Texas gives the bulk of clemency power to its Board of Pardons and Paroles and not to the governor. Indeed, the Board must vote to recommend commutation in order for the governor to grant clemency. Stephen E. Silverman examined the impact of this procedure on the frequency of executions. In a law review note, entitled “There is Nothing Certain Like Death in Texas: State Executive Clemency Boards Turn a Deaf Ear to Death Inmates’ Last Appeals,” [2] Silverman argues that the Supreme Court appears to affirm the constitutionality of curtailing repeated habeas appeals in part because of the existence of executive clemency. However, the Governor of Texas’ inability to grant clemency himself is an unconsidered loophole in the procedural safeguards that the Court cited in its argument. In other words, Texas—as well as eleven other states—can execute inmates who might have been granted executive clemency had the governor had the power to do so. Silverman thus concludes that “[t]he assertion by three Justices of the United States Supreme Court that state clemency procedures adequately protect against executing those later able to make convincing claims of innocence may not be accurate. Even though only twelve states that provide for the death penalty require some sort of panel decision to grant clemency, these tend to be states with the most aggressively enforced capital murder laws. The dilution of responsibility that operates as a consequence of giving no single person the power to commute a death sentence could tend to reduce the chances for the condemned to have an opportunity to have his clemency appeal receive meaningful consideration.”

Moreover, Jordan Steiker, of the University of Texas Law School, notes that execution dates in Texas are set by the trial judge, not by the governor, thus removing an informal power of clemency. The governor is unable simply to not assign an execution date. Many governors in other states have that power.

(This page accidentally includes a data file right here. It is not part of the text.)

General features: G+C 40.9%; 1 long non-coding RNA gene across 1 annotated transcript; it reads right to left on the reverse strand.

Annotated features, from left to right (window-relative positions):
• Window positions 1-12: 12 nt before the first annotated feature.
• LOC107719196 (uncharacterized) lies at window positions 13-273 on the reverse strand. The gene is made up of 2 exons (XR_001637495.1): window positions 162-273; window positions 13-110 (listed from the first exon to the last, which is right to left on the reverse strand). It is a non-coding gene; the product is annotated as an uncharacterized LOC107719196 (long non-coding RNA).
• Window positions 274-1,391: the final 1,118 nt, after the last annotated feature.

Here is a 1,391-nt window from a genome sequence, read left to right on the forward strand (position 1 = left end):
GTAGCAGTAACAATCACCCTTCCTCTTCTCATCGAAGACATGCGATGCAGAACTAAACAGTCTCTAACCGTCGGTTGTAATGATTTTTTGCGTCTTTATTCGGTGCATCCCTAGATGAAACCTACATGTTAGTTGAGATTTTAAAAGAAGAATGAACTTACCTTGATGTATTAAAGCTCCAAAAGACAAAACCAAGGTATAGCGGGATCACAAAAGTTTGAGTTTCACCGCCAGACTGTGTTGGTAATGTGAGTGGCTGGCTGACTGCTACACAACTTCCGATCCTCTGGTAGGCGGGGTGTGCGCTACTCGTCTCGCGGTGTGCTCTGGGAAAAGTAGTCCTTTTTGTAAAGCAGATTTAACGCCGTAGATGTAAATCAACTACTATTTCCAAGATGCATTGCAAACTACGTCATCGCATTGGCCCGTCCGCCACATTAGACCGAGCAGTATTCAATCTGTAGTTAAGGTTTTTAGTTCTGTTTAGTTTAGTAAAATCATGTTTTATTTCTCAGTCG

More generally, Steiker points out that Texas, unlike many other states, has worked out the statutory and procedural “kinks” in death penalty cases and appeals. In particular, Texas’ 1995 law expediting state appeals has successfully cut down the time between conviction and execution. [3] He argues that Texas doesn’t sentence more people to death than a number of other states, but it executes a higher percentage because many other states’ procedures have not been fully tested and affirmed. Steiker believes that other states will soon catch up with Texas’ execution rate. Indeed, Virginia came relatively close to matching Texas’ rate in 1998: Texas executed 20 individuals, and Virginia executed 13.

Finally, it bears noting that the 5th Circuit of the Federal Court of Appeals is strongly pro-death penalty, and hence places extremely few roadblocks to executions in the states over which it has jurisdiction. In comparing the Fifth Circuit with the neighboring Ninth Circuit (which has jurisdiction over California and other Western states), Michael Sharlot, dean of the University of Texas Law School, states that “The Fifth Circuit is a much more conservative circuit. It is more deferential to the popular will.” [4]

Some have speculated that the Texas execution rate also reflects a heritage of frontier justice coupled with modern urban crime.

However, James W. Marquart, Sheldon Ekland-Olson, and Jonathan R. Sorensen offer a more complex thesis. In their book, The Rope, the Chair, and the Needle: Capital Punishment in Texas, 1923-1990, [5] they argue that Texas’ execution rate reflects the Southern “cultural tradition of exclusion,” and that “[s]uch exclusion was a basic element of the legacy of slavery.”